The Central Bank of Iran (CBI) has recently released a set of new regulations on October 2017, setting out its policy regarding FinTech operations in the country which is likely to result in material changes in connection with payment services.
Generally, FinTech -or financial technology- refers to innovations which enable the provision of more attractive and high-speed banking and financial services through various kinds of programs or applications; startups which provide such services are usually referred to as FinTech institutions. Some of FinTechs’ main functions in today’s world include online cashless payment services, funding and lending services, as well as handling saving accounts, assisting in currency exchange transactions, managing personal accounts or providing account information services.
The growing capabilities of Fintechs, as providers of a diverse range of services such as “crowd funding” and “peer to peer lending”, constitutes a paradigm shift in financial markets which may soon impact the entire financial environment of all countries and among them, Iran. However, the recent policy issued by CBI, restricts the scope of FinTech’s operations in Iran merely to providing payment services and therefore, lending and savings account services remain exclusively with banks and financial institutions. The reason for defining this limited scope for the operation of FinTechs, is to enable CBI, as the supervisory authority and money market regulator in Iran, to be in a position to supervise FinTech’s activities so as to prevent money laundering, fraud and the financing of terrorism. It also restricts the possible access of unauthorized service providers to such an important market.
Further to this limitation of FinTechs’ operations to payment services because of their potential disruptive effects, CBI also requires these entities to hold sufficient securities and guarantees, and to provide their payment services only through authorized banks. In other words, FinTechs are not required to obtain a direct authorization from CBI, but they need to operate in close association with CBI-authorized institutions. Interestingly, Banks are also authorized to outsource some of their operations to FinTechs. In addition, CBI prohibits FinTechs from performing activities requiring creation of money and compels them to comply with Iran’s exchange control regulations when performing exchange related services. Indeed, in order to prevent money laundering, all FinTechs are required to record the origin, destination, time and route of all fund transfers and to make them available to CBI upon request.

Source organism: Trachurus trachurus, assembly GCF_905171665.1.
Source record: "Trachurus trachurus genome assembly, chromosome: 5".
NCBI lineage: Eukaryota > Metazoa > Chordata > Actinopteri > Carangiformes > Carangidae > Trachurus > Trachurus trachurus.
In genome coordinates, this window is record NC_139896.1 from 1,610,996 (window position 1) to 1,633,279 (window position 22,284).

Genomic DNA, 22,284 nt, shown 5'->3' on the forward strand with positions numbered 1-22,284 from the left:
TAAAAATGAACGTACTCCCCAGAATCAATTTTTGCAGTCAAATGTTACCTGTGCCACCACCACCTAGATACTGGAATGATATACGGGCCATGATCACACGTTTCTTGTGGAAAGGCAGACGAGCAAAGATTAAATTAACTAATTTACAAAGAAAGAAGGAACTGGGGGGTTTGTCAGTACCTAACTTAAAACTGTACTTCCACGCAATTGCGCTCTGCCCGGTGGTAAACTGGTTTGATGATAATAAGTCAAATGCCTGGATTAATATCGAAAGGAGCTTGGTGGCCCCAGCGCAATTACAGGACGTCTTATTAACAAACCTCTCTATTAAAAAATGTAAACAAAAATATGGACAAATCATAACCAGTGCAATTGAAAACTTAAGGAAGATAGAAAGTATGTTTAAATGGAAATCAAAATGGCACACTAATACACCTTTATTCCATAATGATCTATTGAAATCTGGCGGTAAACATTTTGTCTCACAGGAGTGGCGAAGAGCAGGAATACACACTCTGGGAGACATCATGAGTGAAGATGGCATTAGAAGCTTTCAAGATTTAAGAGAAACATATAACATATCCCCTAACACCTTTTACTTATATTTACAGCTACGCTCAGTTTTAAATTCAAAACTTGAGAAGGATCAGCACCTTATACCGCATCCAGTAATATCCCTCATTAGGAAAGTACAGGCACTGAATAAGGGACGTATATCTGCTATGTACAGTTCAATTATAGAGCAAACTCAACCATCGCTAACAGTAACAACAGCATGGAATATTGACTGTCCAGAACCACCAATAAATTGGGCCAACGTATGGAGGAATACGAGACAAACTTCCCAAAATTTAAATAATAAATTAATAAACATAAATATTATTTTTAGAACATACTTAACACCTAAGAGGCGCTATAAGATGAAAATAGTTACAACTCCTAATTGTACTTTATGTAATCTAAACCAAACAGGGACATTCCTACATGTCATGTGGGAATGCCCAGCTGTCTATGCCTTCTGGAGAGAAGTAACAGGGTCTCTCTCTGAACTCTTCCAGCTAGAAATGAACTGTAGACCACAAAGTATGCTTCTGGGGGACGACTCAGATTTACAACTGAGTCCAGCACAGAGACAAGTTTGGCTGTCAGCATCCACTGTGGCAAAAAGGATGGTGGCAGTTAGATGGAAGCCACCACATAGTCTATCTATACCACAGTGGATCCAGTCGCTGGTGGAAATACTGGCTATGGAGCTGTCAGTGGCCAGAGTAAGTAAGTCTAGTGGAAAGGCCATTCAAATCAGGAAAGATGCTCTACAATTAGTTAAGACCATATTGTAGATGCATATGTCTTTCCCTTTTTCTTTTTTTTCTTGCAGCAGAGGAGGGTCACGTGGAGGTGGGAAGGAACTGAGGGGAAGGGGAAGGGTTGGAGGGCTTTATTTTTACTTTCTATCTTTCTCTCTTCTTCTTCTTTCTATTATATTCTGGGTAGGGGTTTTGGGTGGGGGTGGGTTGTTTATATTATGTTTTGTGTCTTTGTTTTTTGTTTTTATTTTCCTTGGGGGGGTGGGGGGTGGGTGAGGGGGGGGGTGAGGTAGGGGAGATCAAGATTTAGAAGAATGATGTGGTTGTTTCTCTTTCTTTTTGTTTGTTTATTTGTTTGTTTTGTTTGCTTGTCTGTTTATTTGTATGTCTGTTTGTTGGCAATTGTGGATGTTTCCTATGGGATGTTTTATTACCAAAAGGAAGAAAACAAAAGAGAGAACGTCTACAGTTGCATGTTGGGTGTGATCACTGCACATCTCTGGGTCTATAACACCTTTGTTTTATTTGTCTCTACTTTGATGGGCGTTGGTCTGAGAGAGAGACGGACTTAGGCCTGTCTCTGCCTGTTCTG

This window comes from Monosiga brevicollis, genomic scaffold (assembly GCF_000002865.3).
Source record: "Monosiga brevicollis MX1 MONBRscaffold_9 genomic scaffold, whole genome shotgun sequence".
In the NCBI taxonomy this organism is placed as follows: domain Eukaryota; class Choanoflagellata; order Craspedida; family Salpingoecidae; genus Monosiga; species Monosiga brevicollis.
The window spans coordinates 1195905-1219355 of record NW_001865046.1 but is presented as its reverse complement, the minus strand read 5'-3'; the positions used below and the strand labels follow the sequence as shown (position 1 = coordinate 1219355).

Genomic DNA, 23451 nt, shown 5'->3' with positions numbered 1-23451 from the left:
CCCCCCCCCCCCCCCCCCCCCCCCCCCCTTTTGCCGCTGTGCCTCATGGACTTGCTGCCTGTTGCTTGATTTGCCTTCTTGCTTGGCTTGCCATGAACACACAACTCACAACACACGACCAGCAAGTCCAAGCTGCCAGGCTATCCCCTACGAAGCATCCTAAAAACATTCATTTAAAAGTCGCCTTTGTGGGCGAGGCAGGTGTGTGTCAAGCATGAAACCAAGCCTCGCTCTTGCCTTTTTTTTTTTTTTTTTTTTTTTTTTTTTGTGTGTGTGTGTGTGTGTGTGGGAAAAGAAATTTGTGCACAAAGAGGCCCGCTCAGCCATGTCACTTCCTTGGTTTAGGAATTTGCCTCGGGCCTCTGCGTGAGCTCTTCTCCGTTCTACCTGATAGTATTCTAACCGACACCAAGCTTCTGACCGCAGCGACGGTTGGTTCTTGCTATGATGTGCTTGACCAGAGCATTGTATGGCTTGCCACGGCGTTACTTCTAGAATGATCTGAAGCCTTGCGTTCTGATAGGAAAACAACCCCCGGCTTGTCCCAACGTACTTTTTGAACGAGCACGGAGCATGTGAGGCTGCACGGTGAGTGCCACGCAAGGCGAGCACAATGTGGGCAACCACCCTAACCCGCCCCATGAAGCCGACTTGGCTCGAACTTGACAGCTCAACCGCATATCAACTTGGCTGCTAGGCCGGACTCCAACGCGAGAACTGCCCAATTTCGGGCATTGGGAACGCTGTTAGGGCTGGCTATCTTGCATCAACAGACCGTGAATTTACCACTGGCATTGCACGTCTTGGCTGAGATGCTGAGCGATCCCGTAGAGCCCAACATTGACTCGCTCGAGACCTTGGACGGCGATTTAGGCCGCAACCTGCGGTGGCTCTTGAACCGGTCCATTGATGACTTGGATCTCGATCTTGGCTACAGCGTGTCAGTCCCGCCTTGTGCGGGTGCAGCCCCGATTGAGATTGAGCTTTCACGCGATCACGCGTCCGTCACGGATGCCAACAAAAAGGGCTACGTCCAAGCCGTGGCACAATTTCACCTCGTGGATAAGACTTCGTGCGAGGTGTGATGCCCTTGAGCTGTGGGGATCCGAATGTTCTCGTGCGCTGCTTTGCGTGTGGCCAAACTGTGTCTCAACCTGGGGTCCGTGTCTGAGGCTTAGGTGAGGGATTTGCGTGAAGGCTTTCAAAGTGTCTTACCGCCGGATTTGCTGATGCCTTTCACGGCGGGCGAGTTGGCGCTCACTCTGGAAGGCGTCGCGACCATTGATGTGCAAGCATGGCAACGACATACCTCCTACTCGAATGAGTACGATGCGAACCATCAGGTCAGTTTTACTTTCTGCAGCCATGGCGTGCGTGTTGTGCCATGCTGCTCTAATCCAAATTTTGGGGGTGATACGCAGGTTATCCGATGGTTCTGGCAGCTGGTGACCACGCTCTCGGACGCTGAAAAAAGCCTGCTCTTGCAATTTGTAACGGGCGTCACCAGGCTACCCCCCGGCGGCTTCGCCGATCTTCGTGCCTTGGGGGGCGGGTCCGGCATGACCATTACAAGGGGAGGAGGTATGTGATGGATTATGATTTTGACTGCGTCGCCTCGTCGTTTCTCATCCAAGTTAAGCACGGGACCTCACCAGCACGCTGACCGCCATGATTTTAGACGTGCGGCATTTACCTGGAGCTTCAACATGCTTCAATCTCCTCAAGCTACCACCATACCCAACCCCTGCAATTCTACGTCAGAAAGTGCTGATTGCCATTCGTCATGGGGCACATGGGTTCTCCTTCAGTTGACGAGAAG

CBI has defined three phases of policymaking with regard to FinTechs. During the current first phase, until March, 2018, the CBI intends to define the general rules and policies applicable to FinTechs and RegTech (entities dealing with Regulatory Technology); the second phase (March to August, 2018) will aim at defining general rules and policies regarding Blockchain technology and Cryptocurrencies, while the last phase (August, 2018 to March, 2019), will aim at defining rules and policies with respect to FinTechs’ role as providers of funding and financial services.